Maryland Senate committee crafts compromise on transportation scoring law

A Maryland Senate committee has advanced a compromise measure that would delay implementation of a transportation project scoring law that Gov. Larry Hogan consistently pans as the "Road Kill Bill." The law, passed over Hogan's veto last year, requires officials to study local transportation projects, rank them and offer an explanation if any project receives state funding over one that is ranked higher. Hogan argues the law forces him to eliminate state funding for almost every project in Maryland and could mire projects in litigation. General Assembly Democrats and the Maryland attorney general's office disagree, saying the scoring system is only advisory. (Balt. Sun)

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DNR chief won’t say why he fired longtime manager of crab program

Maryland’s Department of Natural Resources Secretary Mark J. Belton on Monday offered lawmakers no explanation for why he fired the longtime manager of the state’s crab program days after watermen complained to Gov. Larry Hogan about the employee. Belton repeatedly declined to justify the dismissal during a joint hearing with the House and Senate environmental committees, as Democratic lawmakers questioned whether the termination of Brenda Davis, a 28-year state employee, was politically motivated. “Isn’t it true that since you couldn’t give these watermen what they wanted by changing crab policy, you gave them something else — Brenda Davis’s job?” asked Sen. Paul G. Pinsky (D-Prince George’s). (Wash. Post)

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Del. Shoemaker hopes to bring nickel bingo to seniors

Bingo, as played by children — thrilled simply to be the first to claim a row on their card has been called — may be fun, but adults have been known to add a little wagering to the game for extra zest. This may not be the equivalent of slot machines, but under Maryland law it is apparently not acceptable for residents in senior living facilities to play bingo involving money, according to Del. Haven Shoemaker, and that's something he is out to change. He has received a handwritten petition from the people living at The Residences at Hampstead School, an 84-unit senior living facility on Hampstead's Main Street asking for his help. (Carr. Co. Times)

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Annapolis City Council holds public hearing on pay increase

In a relatively short and light meeting, the Annapolis City Council held a public hearing Monday night on legislation that would increase the compensation of city aldermen and the city manager and introduced legislation to change how Market House is run. The compensation legislation is the result of a commission's report that recommended the aldermen's pay be increased from $13,500 to $15,000 and the minimum salary of the city manager raised from $120,000 to $140,000. The compensation bill does not raise the mayor's salary, which will remain at $98,000 annually. (Capital)

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March 13 // Legislation would remove ticket re-sell restrictions

Legislation heard Friday will allow ticket holders to re-sell them without restrictions. Bill supporters believe the legislation will have a positive impact on consumers. Opponents believe it will jack up the price of admission. For example, if a person has tickets to a Ravens game through Ticketmaster and at the last minute something comes up and they can't attend, re-selling, or even giving them away, is not always an easy option. (WBAL-TV)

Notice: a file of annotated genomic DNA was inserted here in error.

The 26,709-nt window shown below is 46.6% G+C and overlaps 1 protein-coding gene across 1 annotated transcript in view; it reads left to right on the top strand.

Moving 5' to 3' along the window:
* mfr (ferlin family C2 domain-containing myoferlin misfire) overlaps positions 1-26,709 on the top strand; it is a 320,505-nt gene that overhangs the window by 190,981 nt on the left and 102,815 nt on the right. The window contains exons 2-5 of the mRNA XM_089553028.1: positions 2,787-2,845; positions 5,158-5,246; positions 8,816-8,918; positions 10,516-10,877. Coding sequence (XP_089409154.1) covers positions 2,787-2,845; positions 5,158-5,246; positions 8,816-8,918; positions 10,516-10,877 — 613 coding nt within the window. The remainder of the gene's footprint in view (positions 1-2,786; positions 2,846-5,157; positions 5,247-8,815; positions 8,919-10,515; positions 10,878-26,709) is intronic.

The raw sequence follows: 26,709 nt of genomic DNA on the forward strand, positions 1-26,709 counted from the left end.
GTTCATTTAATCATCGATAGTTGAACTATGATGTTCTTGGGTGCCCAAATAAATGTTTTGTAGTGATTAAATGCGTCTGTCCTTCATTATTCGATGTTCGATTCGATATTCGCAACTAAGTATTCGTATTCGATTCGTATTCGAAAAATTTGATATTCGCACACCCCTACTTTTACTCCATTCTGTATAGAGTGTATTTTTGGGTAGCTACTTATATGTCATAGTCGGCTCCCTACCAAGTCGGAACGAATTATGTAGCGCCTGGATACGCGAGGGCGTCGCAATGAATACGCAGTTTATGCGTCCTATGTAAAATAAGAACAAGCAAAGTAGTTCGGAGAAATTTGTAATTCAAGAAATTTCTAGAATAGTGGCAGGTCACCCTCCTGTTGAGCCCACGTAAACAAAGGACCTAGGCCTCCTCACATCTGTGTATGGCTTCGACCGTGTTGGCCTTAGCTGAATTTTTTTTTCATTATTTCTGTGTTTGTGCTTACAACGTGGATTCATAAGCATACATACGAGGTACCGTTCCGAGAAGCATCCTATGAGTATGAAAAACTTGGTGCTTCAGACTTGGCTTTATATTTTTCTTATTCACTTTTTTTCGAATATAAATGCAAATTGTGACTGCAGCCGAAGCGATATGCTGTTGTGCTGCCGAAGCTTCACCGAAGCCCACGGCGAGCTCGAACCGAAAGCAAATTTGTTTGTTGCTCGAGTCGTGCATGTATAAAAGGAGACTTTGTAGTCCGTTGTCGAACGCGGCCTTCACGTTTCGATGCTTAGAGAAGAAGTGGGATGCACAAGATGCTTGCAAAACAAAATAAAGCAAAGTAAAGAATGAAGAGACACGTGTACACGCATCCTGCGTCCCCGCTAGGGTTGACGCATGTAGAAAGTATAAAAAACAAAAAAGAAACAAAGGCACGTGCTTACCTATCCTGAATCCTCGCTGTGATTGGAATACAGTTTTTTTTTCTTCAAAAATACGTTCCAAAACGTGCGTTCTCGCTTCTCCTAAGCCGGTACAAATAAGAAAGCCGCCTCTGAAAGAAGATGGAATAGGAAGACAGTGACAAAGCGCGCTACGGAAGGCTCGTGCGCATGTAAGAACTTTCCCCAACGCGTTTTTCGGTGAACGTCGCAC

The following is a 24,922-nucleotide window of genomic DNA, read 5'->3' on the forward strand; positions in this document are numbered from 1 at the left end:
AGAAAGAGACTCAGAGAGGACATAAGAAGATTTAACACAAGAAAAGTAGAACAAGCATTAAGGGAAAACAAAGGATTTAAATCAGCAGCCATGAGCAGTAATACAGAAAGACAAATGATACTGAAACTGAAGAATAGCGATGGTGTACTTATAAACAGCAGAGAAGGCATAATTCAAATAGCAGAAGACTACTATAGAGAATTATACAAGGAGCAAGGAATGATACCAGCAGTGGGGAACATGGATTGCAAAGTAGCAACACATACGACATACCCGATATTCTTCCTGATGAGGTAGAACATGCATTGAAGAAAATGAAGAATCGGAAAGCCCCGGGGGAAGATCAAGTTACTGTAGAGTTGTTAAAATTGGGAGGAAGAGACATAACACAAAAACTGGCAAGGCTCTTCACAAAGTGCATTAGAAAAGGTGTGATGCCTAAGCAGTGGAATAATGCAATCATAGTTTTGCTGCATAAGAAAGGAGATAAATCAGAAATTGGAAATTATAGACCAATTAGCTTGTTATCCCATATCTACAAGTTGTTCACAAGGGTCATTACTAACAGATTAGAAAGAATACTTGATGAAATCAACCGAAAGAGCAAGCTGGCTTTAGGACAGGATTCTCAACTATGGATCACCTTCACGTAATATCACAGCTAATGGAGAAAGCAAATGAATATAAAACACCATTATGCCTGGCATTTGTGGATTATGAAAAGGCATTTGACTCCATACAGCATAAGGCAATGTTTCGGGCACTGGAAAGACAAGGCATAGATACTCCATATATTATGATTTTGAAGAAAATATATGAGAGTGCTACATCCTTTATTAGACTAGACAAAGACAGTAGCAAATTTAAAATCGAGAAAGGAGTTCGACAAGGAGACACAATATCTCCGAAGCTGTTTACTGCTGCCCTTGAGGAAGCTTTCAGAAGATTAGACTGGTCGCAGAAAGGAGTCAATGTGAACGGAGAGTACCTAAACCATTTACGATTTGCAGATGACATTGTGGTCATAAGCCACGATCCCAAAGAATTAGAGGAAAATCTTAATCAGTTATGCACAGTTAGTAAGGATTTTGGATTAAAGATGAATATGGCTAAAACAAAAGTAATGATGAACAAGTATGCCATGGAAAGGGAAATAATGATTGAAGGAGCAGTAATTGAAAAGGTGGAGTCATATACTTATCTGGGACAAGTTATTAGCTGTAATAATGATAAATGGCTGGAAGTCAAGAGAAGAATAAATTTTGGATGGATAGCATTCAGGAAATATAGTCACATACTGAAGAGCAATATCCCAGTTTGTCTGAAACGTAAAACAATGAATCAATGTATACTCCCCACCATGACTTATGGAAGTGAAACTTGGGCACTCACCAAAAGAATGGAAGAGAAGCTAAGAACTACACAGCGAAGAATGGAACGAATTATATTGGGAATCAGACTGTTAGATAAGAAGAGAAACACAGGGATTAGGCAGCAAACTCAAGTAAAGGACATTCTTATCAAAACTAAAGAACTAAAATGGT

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"None of it made sense": Martin O’Malley’s long year after running for president

Martin O'Malley remembers running for president like this: He is on a train, heading for a bridge. He can see the bridge is giving out. He is shouting and waving and pointing at a "better lane," he says. "But it's like I couldn't get anybody on the train to listen. It was the most frustrating experience I've ever had in politics." O'Malley was still a young mayor in Baltimore, elected at 36, when he started hearing people say he might one day "go all the way." Now, at 54, on the other side of that dream, he is at turns resigned to and not yet at peace with the eight months he spent as a candidate for the Democratic nomination. (BuzzFeed)

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Maryland plans to join lawsuit against Trump’s travel ban

Maryland Attorney General Brian E. Frosh (D) said Friday that Maryland plans to join Washington in its lawsuit against President Trump's travel ban, the first legal action by Frosh since the General Assembly gave him authority to sue the federal government. Frosh called the ban "unwise, illegal and un-American" and said it makes the country "less safe, not more safe." (Wash. Post)

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Maryland House committee approves budget bill, companion measure

The House Appropriations Committee approved Gov. Larry Hogan's $43.5 billion budget Friday, along with a companion measure needed to bring it into balance. The measure will go to the House floor Monday, with the first votes on proposed amendments expected Wednesday. The legislation is expected to pass by the end of the week. It will then go to the Senate. (Balt. Sun)

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